New Zealand Law Society - New Zealand’s pro bono clearinghouse opens for business

New Zealand’s pro bono clearinghouse opens for business

It’s been ten years in the making but in July 2021 New Zealand’s first pro bono portal opened for business. Supported by funding from the Ministry of Justice, Te Ara Ture connects volunteer lawyers to people who need legal help.

“It’s an incredible feeling to finally have this off the ground,” says Te Ara Ture Director Darryn Aitchison who piloted the model at the Auckland Community Law Centre before its national launch.

“Te Ara Ture exists because we know pro bono has the power to transform lives. Most legal problems are experienced by just a small number of New Zealanders. Their problems are often serious – resulting in significant social, economic and personal harm.

“Many of these people don’t know where to turn for help so Te Ara Ture will act as a bridge between lawyers and those in need.”

How does Te ara Ture work?

“Finding good, meaningful matters is one of the main challenges for lawyers wanting to do more pro bono work” says Darryn. “Te Ara Ture gets referrals from its community networks, and uses a secure online portal to match legal matters with pro bono providers.”

The software behind the portal was developed by Justice Connect in Australia and has been rolled out to three other jurisdictions including Aotearoa New Zealand.

“The tool is designed to remove many of the barriers currently in place for lawyers wanting to do pro bono work,” says Darryn.

“As a lawyer signing up to the tool you tell us what areas of the law you can offer help in, the amount of time you have and the level of work that you want to take on. We can then filter through the requests that come in to match you with the right person.

“We find cases based on your expertise, screen for eligibility, reduce risk, package the work into manageable bundles and communicate with you via the online platform.”

How many lawyers have signed up?

About 200 lawyers have registered to receive referrals so far. They come from a mix of law firms, sole-practitioners and barristers.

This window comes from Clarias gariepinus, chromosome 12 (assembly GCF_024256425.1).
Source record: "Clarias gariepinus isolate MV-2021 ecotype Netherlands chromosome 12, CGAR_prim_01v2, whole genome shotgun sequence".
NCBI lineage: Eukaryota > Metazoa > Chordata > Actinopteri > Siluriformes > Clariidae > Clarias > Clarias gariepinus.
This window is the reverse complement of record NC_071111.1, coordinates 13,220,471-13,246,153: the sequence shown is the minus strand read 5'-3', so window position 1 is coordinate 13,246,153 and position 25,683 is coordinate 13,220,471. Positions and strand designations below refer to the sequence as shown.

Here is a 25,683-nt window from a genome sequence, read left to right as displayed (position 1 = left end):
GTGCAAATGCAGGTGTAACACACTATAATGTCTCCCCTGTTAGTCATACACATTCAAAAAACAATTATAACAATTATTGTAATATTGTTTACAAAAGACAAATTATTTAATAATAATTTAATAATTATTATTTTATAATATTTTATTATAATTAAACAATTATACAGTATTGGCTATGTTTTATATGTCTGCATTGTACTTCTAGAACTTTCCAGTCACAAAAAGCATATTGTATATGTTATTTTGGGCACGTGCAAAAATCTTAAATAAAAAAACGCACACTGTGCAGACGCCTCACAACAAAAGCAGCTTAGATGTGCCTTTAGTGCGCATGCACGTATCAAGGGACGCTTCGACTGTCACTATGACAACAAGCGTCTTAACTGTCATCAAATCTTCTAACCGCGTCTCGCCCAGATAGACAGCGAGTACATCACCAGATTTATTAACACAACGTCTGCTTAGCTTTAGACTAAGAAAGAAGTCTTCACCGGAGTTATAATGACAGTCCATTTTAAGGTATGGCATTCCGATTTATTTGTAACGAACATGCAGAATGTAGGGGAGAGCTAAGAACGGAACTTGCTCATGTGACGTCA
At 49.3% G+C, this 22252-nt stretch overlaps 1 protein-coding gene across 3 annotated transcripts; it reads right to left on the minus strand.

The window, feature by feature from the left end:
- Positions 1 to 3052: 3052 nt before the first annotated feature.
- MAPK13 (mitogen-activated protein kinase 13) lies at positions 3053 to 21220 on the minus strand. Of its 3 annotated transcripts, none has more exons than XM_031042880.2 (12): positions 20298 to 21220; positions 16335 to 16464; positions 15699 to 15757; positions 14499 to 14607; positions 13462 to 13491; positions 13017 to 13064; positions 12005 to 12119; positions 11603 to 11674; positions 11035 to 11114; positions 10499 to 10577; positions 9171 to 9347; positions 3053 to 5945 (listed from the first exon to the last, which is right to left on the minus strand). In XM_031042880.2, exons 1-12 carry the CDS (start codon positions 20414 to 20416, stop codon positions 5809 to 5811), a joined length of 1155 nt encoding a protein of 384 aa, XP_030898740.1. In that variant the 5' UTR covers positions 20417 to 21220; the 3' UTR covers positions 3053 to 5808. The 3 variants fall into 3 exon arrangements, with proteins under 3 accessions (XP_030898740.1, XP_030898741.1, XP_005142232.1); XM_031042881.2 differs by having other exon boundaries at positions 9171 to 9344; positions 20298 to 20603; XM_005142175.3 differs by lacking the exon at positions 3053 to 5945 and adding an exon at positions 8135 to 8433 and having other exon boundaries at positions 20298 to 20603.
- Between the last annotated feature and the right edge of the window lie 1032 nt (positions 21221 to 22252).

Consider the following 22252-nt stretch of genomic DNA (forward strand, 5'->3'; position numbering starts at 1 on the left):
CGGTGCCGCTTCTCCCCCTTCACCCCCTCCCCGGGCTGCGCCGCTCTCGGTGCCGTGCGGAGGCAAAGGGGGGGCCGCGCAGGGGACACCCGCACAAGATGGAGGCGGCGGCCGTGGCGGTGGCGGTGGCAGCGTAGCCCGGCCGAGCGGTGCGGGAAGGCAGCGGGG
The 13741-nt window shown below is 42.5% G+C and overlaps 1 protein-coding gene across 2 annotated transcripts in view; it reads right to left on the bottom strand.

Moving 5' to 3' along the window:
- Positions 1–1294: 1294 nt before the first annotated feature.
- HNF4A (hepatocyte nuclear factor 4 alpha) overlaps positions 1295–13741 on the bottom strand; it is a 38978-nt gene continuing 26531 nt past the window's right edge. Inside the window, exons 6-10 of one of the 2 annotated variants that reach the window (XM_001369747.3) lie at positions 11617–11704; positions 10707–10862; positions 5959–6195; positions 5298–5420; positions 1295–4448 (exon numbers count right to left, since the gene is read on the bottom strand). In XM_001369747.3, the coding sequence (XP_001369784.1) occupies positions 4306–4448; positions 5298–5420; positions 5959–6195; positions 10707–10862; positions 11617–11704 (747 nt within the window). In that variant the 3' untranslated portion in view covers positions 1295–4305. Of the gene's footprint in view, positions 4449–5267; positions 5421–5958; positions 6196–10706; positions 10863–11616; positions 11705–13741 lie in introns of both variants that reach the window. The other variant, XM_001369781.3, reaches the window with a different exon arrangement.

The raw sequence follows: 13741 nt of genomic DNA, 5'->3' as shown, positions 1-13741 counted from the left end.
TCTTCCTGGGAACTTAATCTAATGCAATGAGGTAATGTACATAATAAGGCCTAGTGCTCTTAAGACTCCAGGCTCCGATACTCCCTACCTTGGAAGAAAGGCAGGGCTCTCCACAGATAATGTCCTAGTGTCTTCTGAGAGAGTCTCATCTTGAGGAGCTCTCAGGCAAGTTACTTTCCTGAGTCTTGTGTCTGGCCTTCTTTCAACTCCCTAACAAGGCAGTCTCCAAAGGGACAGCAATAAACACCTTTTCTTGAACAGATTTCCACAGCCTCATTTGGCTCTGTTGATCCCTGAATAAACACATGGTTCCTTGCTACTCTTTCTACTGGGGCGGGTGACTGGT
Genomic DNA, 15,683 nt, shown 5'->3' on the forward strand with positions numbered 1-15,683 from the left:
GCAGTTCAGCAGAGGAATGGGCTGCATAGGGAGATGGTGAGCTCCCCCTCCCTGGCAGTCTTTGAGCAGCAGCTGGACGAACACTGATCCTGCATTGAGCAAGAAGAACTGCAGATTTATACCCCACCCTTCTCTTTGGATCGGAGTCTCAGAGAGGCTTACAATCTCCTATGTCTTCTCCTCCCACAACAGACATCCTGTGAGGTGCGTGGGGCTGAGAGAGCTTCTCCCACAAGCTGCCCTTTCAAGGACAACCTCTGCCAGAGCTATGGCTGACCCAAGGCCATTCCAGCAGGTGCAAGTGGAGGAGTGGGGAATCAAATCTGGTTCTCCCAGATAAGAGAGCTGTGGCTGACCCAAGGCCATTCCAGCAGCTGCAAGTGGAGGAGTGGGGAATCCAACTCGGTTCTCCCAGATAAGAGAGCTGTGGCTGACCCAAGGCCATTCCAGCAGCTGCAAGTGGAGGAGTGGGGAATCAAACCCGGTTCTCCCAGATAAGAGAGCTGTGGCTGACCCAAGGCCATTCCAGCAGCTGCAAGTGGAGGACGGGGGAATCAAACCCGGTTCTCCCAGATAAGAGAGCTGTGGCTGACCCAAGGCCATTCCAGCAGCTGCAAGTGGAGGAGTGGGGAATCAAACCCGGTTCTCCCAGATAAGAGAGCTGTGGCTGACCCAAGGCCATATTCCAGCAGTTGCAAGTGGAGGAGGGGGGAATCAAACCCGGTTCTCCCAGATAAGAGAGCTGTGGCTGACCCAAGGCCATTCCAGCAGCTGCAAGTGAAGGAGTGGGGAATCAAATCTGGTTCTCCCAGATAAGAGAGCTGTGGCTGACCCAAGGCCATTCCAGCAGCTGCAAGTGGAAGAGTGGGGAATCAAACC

“It’s quite a tricky stage that we’re at,” explains Darryn.

“We need to balance the number of matters coming in with the number of lawyers registered with us.

“We’re starting to get more cases coming through from Community Law Centres around the country as well as more lawyers signing up.

“There is plenty of enthusiasm from the profession. I would simply ask that anyone wanting to volunteer is patient at this stage whilst we’re increasing the number of cases we have!

“We know from other clearinghouses that our approach and the portal works. I am confident that we will grow this into a large network of pro bono lawyers and provide many quality pro bono experiences.”

What sort of cases are coming into Te ara Ture?

“It’s been a real mix. The first matter we had was an RMA. We’ve had several other public law matters, private contractual matters, and employment matters. It really can be any area of the law that people need help.”

The types of services needed across the different areas of the law include merits assessments, advice, one-off advocacy or appearances, and help with dispute resolution.

Who can do pro bono work through Te Ara Ture?

At this stage, only lawyers practicing on their own account or firms can accept legal work through Te Ara Ture. Employees of those organisations can also do work through Te Ara Ture, provided the employer registers for referrals.

“But there are other ways you can help,” says Darryn.

“Any lawyer can do pro bono work directly through a community law centre or Citizens Advice Bureau. And firms can get involved in other ways too.

“We are a two-person team at the moment with a limited ability to do all the things that need to be done to make this a success. We’ve had some good support from larger law firms in the past with things like IT help but we always need more across a whole range of corporate functions like finance and communications.”

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